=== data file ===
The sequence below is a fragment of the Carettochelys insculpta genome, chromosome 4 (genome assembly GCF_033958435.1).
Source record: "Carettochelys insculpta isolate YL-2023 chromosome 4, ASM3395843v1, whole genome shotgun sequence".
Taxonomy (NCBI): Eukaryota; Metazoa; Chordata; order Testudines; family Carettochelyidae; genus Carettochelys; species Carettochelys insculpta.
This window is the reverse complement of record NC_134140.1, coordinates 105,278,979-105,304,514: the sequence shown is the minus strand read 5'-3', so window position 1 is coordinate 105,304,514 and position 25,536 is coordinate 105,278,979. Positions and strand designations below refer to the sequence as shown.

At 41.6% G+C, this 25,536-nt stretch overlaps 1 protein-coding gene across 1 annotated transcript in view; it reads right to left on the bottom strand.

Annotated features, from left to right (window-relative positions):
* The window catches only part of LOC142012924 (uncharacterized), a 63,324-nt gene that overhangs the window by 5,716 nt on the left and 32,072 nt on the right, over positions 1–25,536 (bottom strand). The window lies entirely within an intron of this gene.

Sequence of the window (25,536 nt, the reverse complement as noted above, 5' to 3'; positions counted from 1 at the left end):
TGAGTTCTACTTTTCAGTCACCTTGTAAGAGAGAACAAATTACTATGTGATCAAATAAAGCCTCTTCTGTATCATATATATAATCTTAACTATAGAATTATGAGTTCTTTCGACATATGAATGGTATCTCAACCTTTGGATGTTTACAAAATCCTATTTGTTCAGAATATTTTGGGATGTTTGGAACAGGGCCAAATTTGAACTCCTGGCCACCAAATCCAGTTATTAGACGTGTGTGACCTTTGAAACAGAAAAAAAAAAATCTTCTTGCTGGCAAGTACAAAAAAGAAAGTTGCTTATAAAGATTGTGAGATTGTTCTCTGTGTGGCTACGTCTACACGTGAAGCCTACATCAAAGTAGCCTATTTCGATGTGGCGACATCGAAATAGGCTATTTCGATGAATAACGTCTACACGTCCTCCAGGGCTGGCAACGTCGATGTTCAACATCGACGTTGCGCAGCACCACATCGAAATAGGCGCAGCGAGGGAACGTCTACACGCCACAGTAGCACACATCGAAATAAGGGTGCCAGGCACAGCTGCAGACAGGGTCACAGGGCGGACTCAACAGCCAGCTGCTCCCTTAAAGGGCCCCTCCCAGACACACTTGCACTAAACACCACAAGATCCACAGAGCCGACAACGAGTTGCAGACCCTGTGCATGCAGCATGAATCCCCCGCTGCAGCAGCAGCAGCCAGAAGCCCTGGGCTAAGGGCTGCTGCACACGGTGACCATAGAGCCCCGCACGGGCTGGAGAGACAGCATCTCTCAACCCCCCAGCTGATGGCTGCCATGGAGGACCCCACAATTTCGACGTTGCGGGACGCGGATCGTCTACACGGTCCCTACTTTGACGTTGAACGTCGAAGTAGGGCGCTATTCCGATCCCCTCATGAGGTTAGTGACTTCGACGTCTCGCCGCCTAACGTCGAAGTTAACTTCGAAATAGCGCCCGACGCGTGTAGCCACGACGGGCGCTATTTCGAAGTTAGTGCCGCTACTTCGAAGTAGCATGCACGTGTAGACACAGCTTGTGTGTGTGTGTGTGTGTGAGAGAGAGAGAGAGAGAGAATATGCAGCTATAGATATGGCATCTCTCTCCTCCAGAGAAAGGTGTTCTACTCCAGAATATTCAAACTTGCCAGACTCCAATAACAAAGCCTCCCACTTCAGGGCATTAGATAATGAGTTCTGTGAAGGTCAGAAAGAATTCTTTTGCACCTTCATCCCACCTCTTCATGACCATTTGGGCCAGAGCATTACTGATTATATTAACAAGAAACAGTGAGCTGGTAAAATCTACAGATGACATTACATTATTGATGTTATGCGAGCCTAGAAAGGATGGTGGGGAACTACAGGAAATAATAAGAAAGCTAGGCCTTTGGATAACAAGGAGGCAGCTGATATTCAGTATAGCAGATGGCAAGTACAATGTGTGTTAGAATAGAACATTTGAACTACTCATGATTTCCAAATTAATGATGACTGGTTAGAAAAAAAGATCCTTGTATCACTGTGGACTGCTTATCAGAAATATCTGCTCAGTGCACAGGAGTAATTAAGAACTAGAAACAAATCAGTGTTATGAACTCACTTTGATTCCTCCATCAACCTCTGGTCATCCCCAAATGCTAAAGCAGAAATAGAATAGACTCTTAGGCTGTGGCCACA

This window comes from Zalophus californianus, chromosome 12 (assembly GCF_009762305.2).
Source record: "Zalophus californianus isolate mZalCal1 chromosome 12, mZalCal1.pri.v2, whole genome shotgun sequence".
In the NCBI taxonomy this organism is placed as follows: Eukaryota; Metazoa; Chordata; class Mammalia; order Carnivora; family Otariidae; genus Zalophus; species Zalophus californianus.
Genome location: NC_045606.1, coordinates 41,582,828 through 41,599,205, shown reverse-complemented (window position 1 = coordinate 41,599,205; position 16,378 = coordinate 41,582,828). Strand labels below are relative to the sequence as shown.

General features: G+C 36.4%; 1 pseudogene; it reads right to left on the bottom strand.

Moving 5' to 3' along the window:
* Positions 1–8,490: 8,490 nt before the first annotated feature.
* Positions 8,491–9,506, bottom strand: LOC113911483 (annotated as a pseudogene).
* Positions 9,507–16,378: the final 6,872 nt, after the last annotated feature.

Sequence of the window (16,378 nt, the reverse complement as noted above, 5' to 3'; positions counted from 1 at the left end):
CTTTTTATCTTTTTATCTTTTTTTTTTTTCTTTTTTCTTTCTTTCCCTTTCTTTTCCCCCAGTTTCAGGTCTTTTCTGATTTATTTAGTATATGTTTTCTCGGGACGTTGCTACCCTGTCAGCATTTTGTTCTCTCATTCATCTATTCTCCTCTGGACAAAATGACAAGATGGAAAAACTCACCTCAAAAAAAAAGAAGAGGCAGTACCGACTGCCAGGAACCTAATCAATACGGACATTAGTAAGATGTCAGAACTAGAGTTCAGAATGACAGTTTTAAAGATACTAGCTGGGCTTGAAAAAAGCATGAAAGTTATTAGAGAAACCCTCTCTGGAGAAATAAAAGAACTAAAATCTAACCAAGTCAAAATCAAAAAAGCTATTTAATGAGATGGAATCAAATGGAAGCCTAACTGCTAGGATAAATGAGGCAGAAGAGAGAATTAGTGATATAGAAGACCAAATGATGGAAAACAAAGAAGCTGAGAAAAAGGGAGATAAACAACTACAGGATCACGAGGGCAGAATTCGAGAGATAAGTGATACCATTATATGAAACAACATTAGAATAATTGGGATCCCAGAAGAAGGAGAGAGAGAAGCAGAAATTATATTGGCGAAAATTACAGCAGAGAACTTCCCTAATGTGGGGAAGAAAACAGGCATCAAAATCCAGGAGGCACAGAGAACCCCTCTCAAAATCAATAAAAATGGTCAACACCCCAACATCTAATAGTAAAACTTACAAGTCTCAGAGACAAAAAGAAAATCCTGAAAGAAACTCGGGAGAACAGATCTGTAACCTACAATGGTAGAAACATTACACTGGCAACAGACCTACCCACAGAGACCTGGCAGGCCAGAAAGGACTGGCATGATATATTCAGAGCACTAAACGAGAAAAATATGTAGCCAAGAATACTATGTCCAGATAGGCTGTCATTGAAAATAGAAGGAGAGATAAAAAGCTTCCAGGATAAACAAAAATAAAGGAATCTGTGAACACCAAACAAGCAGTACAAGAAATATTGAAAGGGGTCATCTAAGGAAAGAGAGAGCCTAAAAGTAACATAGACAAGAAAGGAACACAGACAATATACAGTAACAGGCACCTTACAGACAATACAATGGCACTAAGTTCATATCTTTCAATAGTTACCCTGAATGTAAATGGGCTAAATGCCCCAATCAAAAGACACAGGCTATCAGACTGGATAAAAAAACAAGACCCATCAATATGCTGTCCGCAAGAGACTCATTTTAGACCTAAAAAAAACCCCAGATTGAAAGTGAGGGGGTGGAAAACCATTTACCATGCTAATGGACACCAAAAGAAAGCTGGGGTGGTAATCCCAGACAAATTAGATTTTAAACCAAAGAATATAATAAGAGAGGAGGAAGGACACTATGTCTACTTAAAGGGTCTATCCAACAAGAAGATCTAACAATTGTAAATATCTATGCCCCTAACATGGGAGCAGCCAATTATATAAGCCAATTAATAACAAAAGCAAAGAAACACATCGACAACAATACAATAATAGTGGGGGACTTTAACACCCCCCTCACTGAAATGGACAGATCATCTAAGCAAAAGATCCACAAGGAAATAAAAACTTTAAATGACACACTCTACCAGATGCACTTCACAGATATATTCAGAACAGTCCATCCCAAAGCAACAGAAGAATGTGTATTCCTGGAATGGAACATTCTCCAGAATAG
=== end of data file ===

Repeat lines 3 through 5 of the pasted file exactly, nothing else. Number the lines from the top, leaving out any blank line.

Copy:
Taxonomy (NCBI): Eukaryota; Metazoa; Chordata; order Testudines; family Carettochelyidae; genus Carettochelys; species Carettochelys insculpta.
This window is the reverse complement of record NC_134140.1, coordinates 105,278,979-105,304,514: the sequence shown is the minus strand read 5'-3', so window position 1 is coordinate 105,304,514 and position 25,536 is coordinate 105,278,979. Positions and strand designations below refer to the sequence as shown.

At 41.6% G+C, this 25,536-nt stretch overlaps 1 protein-coding gene across 1 annotated transcript in view; it reads right to left on the bottom strand.